Starting a New Job: Some Tips for Early Success - Page 2
Ask your boss who the strongest person in the department is, and get to know them and imitate their work.
In the very beginning, ask your boss “if I were to imitate someone’s work, whose work should that be.” There’s no point in reinventing the wheel, so if there’s already a strong player in the department whose work is solid; do what they do. This will give you a model of work to follow and it tells your boss your thinking about the quality of what you’ll be turning in.
You can also use this strong person as a “pre check” before submitting things to your boss. If a pier finds errors in your work, it’s a “bloodless foul,” because your boss will likely never know about it. The boss will just see your correct, finished product; which will make you look good. Coworkers can also give insight into what bosses like or don’t like, and what the important versus non-important issues are.
The most important mantra for the work place: “Accuracy Trumps Speed!”
This is the most important lesson for anybody starting a job. No matter how fast you produce something, if there are errors, speed won’t matter. Your work won’t have credibility, and doing it again or fixing it will always take more time than if you’d done it correctly in the first place.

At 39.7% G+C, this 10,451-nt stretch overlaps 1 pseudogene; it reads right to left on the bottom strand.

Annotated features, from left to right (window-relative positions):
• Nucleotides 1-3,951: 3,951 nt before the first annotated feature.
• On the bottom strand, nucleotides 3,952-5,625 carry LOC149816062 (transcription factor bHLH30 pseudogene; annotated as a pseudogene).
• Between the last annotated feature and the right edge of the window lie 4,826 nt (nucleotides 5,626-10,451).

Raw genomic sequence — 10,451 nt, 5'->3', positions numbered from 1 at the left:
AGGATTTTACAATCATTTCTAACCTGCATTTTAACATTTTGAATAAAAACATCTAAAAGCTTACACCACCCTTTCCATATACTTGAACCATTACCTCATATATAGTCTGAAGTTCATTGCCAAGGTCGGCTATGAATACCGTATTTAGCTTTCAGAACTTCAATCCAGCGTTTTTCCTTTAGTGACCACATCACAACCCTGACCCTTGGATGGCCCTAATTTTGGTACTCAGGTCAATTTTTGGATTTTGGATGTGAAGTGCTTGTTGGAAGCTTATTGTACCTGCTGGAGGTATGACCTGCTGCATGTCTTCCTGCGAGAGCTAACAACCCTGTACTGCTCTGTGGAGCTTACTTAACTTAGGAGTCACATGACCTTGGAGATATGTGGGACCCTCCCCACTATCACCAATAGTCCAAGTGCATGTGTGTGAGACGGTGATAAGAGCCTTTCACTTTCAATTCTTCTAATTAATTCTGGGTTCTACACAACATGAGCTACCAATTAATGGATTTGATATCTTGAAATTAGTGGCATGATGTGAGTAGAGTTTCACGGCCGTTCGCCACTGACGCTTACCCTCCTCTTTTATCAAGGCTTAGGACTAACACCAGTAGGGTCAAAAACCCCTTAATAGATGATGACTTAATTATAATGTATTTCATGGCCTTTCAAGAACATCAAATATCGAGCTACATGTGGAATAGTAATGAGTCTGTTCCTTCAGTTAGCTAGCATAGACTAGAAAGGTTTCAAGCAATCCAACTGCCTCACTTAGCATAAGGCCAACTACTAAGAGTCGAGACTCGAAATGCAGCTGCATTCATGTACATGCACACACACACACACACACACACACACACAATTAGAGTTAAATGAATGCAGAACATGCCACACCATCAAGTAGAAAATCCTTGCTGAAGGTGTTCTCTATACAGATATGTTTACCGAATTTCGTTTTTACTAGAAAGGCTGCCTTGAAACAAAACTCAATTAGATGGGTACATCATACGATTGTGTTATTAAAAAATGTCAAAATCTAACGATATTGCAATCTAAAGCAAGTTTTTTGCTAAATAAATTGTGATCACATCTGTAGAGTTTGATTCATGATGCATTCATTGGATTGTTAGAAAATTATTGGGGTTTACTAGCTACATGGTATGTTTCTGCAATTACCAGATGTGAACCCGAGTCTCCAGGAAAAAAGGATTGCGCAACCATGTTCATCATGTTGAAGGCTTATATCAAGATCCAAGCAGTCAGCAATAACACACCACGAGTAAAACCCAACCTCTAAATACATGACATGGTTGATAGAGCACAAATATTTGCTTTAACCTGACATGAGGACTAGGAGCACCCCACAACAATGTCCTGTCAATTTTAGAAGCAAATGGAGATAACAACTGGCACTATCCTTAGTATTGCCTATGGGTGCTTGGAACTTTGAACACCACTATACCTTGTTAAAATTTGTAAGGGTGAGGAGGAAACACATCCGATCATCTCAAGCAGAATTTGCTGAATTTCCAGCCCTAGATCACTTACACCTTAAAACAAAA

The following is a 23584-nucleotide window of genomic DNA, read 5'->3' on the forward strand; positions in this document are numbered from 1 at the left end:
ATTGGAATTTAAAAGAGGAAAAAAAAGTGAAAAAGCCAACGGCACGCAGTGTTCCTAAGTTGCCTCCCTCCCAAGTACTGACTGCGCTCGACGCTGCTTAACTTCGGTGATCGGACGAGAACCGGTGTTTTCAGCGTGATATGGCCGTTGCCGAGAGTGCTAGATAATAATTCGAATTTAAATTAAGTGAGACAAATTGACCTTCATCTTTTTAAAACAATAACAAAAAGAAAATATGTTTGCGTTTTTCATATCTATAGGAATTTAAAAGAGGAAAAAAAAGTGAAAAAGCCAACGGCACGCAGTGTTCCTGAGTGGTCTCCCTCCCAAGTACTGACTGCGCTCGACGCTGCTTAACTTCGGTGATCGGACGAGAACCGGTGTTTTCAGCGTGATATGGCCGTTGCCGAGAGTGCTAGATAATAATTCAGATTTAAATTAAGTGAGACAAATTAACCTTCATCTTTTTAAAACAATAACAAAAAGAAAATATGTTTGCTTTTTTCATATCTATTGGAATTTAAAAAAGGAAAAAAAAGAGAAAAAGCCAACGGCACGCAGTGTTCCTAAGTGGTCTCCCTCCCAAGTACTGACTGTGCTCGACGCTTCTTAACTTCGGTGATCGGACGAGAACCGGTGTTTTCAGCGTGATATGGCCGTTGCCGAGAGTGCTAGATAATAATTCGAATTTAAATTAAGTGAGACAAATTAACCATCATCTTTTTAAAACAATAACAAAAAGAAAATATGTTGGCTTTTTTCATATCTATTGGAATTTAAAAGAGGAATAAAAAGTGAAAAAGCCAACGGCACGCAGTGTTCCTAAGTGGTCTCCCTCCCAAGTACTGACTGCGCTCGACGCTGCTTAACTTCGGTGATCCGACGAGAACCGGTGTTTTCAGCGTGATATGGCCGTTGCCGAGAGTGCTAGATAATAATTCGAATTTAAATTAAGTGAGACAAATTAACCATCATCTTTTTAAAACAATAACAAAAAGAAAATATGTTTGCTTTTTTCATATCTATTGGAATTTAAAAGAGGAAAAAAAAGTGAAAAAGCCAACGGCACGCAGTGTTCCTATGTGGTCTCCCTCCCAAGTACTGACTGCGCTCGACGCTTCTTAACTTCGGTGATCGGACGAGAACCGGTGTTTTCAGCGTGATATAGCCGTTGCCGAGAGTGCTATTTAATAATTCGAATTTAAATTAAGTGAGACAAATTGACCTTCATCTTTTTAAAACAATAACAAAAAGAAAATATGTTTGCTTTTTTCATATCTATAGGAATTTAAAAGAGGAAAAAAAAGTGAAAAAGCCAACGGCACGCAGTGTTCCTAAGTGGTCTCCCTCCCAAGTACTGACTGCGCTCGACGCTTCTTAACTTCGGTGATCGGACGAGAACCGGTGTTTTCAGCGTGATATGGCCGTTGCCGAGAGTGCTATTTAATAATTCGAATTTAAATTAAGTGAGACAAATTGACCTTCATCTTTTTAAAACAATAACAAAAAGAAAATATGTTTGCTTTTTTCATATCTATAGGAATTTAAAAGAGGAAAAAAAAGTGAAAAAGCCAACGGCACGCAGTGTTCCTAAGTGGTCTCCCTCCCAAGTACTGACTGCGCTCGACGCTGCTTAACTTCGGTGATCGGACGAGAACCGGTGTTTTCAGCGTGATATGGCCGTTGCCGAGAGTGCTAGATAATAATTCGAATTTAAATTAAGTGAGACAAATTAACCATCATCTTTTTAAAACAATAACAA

On the flip side of this; if you do work well, carefully, and it’s correct; as you do the process more and more, speed and efficiency will come. It may be painfully slow at first, but it’s worth the time investment to get it right.
I’m in finance; so I completely understand the pressure that comes from hard deadlines and due dates. If your boss has a meeting tomorrow morning and needs your numbers tonight; you may not have time to do the “deep checking” you’d like. If you’re dealing with this kind of situation, “declare it.”
Submit your work with an e-mail or note saying “I did this quickly to meet your deadline, but I will continue to review; and if there are any errors or changes, I’ll communicate those ASAP.” Make clear your submitting a “Draft” so that if there are errors or changes later, you’ve at least put your boss on notice that you’re aware of the increased chance of a mistake.Continued on the next page